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Las Vegas Councilman Steve Seroka has been on the job less than two years, but some of his constituents have had enough.
A recall effort was launched last month to force a new election in Ward 2 in western Las Vegas. At issue is the fate of the closed Badlands golf course, which its owner wants to turn into a residential development.
Recall supporters say Seroka hasn’t done enough to resolve the impasse between Badlands owner Yohan Lowie and neighbors opposed to his development plans.
The matter has been aired before city council, in state and federal courts, and, should recall supporters gather 1,850 valid signatures, at the ballot box.
Former Assemblywoman Victoria Seaman has announced she’ll challenge Seroka should he be forced into a recall election.
“He ran on protecting property rights and property values, but that’s not what we’re seeing,” Seaman told State of Nevada.
She said her experience as a lawmaker and community leader would allow her to address the issue and spare the city the cost of litigation.
“This issue of Badlands needs a solution, not lawsuits costing taxpayers millions of dollars,” she said.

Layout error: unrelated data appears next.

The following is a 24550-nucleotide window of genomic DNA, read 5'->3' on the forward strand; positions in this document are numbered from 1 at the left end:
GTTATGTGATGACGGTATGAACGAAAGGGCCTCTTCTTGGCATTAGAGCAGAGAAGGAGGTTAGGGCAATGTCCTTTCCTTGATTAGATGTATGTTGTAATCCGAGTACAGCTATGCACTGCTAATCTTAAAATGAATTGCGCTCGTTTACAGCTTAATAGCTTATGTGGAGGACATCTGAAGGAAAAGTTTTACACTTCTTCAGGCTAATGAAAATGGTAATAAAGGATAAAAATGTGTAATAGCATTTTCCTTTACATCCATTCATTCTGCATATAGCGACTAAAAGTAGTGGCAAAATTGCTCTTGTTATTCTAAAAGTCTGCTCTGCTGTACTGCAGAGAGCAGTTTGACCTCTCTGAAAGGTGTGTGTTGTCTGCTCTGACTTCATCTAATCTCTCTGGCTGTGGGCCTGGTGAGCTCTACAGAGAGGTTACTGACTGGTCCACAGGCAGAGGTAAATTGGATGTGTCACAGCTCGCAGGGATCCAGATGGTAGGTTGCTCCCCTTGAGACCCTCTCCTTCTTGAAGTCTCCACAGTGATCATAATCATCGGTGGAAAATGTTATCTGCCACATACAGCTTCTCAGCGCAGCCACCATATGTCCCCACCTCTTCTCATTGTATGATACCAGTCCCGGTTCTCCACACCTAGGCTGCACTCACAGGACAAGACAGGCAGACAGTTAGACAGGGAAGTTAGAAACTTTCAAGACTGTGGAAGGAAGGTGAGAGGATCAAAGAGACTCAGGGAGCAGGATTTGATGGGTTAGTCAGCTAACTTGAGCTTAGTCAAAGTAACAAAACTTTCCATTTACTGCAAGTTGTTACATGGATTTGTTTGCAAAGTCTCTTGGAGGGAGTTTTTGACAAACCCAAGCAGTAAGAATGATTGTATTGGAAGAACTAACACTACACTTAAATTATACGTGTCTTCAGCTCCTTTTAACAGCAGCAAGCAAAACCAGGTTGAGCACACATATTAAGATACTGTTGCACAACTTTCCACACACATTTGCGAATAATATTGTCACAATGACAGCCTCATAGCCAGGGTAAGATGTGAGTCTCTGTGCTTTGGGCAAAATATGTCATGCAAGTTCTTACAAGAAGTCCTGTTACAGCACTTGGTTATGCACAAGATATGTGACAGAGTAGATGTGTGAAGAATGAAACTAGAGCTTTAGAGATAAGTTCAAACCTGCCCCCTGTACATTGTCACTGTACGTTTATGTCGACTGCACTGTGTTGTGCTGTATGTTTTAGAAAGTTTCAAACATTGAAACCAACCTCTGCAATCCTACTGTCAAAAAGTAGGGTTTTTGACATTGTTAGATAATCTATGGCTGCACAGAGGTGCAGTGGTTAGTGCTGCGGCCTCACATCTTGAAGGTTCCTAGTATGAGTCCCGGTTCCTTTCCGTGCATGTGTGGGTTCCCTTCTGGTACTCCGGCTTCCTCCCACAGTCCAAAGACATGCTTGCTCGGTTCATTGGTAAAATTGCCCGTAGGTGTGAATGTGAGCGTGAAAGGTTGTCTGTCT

Seroka made his skepticism about the Badlands development plans a central part of his successful 2017 election campaign that unseated incumbent Bob Beers.
Seaman called the Badlands course an "eyesore," and she believes people see the closed golf course is hurting property values in the area.
“I think there are some people that realize that by stifling the development of Badlands the housing prices, property costs have gone down," she said.
The former assemblywoman says Seroka hasn't met with the developers since he was elected 18 months. She says bringing all parties involved together is the only way to get to a solution.
“This is what the job of a council person is is to bring everyone together,” she said.
In a subsequent interview, Seroka said he sought out Lowie after the election and the two met in his City Hall office.
Besides the Badlands golf course issue, Seaman said the ordinances Seroka has introduced has hurt economic development.
“He’s creating a lot of job-killing ordinances that will kill over a billion dollars in economic activity," she said, “I think all property owners should be very, very concerned about these ordinances.”
Seaman was clear that she is not heading up the recall effort, but she does support it. She said she became involved because people in the ward boundaries would come to her with their concerns with Seroka.
Victoria Seaman, former assemblywoman
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